Mount Mary’s sixties folk group shares an unbreakable bond
Posted on May 10, 2022
When Mount Mary’s Class of 1967 gathered five years ago for their 50th reunion, The Whispering Winds hadn’t planned to perform. But deep down, they knew they would.
They stepped into the hall of Alioto’s Restaurant for a quick rehearsal, then offered a few songs to their appreciative classmates.
“We couldn’t help it. It’s what we do and who we are.”Clara Schneider Locher
Mount Mary’s celebrated folk singers of the Class of ’67 burst into song whenever they are together just as they did as undergraduates. Even more than for their songs, the foursome is remembered for their enduring love.
In the 55 years since they graduated, Ellen Shreffler Ostrand (“Shreff”), Judi Thomas Gosenheimer, Pauline Tollenaere Petterson (“Paulie”) and Clara Schneider Locher celebrate each other’s babies and grandbabies, promotions and retirements. They comfort each other in tragedy and sickness, and join voices every opportunity they find.
Today they are scattered across the country. Shreff lives in Phoenix, Clara in a rural community in Kansas. Paulie in Oregon and Judi in northern Wisconsin. Their mentor, Miriam Cecile Ross, SSND, lives in Milwaukee.
Ross, an associate professor of music from 1960-1970, hopes this quartet will be remembered “for who they are, the way they give of themselves and support each other. Their bond, which began at Mount Mary, is just incredible,” she exclaimed.
In the hallowed halls
In 1965, Shreff bought a guitar. “When you play the guitar, it doesn’t take long for people to gather around you and sing,” she said. “The four of us clicked as voices and as friends. We sang off the cuff all the time.”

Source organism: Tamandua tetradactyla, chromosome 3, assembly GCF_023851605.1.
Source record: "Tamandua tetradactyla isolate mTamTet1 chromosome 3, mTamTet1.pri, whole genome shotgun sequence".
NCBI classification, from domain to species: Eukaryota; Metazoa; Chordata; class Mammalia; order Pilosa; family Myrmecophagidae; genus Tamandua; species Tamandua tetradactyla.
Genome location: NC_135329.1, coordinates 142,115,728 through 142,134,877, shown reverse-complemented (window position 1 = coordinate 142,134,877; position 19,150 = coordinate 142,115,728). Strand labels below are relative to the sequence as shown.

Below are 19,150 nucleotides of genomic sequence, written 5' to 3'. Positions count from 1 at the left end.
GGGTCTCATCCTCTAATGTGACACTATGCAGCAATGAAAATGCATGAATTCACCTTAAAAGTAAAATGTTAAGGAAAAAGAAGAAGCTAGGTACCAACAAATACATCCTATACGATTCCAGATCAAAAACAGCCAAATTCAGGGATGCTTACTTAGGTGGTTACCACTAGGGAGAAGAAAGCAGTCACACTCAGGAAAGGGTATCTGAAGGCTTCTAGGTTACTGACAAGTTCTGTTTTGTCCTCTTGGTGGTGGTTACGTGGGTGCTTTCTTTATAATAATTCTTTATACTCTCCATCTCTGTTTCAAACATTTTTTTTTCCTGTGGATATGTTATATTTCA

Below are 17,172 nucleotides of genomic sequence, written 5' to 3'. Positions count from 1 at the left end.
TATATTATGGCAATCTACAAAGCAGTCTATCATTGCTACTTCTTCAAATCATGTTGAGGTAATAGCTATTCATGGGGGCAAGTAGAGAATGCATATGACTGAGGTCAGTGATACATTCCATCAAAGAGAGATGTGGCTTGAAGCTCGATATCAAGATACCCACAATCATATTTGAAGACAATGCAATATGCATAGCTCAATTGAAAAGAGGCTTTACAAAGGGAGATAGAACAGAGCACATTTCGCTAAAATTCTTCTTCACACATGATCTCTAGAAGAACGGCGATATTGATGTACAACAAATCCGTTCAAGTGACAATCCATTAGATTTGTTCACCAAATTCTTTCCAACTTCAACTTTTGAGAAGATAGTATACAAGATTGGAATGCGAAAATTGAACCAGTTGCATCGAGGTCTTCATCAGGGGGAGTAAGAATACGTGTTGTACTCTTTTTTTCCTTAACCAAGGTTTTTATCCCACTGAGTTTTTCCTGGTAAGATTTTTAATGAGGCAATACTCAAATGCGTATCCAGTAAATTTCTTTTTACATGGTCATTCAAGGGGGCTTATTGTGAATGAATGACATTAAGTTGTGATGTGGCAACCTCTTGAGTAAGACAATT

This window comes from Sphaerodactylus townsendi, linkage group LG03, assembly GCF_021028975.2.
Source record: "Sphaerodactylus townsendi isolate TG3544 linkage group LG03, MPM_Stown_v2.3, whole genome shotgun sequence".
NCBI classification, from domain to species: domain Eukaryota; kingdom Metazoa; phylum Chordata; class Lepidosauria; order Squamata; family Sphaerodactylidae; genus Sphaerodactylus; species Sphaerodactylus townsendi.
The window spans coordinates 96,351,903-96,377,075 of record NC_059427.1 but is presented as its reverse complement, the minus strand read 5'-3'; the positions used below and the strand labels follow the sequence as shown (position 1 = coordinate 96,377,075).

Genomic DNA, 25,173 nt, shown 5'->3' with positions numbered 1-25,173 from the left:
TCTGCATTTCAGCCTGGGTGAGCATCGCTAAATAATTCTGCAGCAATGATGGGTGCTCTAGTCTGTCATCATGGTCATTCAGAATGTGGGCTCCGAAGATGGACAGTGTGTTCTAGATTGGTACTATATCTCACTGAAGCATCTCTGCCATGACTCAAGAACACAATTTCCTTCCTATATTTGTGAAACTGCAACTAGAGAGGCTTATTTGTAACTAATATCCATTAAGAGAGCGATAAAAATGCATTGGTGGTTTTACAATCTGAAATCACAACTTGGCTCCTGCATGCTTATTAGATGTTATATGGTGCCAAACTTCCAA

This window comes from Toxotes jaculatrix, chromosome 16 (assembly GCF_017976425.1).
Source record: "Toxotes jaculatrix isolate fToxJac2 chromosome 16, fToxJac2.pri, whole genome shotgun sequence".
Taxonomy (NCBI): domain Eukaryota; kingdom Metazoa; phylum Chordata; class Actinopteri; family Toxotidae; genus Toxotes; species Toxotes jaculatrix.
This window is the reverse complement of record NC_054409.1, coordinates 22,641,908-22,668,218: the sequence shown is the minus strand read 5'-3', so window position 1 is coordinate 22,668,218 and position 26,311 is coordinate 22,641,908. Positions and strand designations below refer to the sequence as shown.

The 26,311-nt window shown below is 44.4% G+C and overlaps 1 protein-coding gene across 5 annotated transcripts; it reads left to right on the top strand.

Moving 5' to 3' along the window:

In stairwells and tunnels, music studios and dorms, “anywhere and everywhere, they broke into song,” Ross said. She critiqued them, but little else. “They were self-starters and did their own arrangements. Their sound was simple and pure.”
They performed the music of the day – Peter, Paul and Mary, Joan Baez, The Kingston Trio. “We did other songs just because they were beautiful, like ‘The Village of St. Bernadette.’” Shreff said.
Nearby Father James Groppi marched against racism and young men across America left for Vietnam. The Whispering Winds came to terms with the turbulent times through music, singing songs like “Where Have All the Flowers Gone” and “Blowin’ in the Wind,” that reflected the social consciousness of the time, she said.
Ross got the quartet gigs at churches, synagogues, Veteran’s Hospital, Wauwatosa Junior Women’s Club and the Greek Orthodox Church, where they sang “Silent Night” in Greek, German and English. They performed on WTMJ-TV and later thrilled at seeing the broadcast.
They sang at Mount Mary’s 1966 Mother-Daughter Tea and on graduation eve for their families.
Paulie’s boyfriend Tom, later her husband, recorded them on a big reel. In the 1980s, he transferred it to cassette tapes, giving each their first recording of their music.
Out in the world
Judi became a teacher, Shreff a dietitian, Clara and Paulie joined the military. Clara stayed in the Air Force. Paulie became an occupational therapist. They had families, 11 children between them. Over the years, they lived around the country and across the world.
During the busy years, they’d dash off Christmas cards, try to make the reunions and keep one another in their prayers. Now in retirement, “we can fan the flames of friendship we have always had,” Shreff said.
Will they sing when they gather in October at their 55th reunion?
Nothing is planned, but of course they will. “We can’t help it,” Clara said.
The four of us clicked as voices and as friends. We sang off the cuff all of the time.Ellen “Shreff” Shreffler Ostrand ’67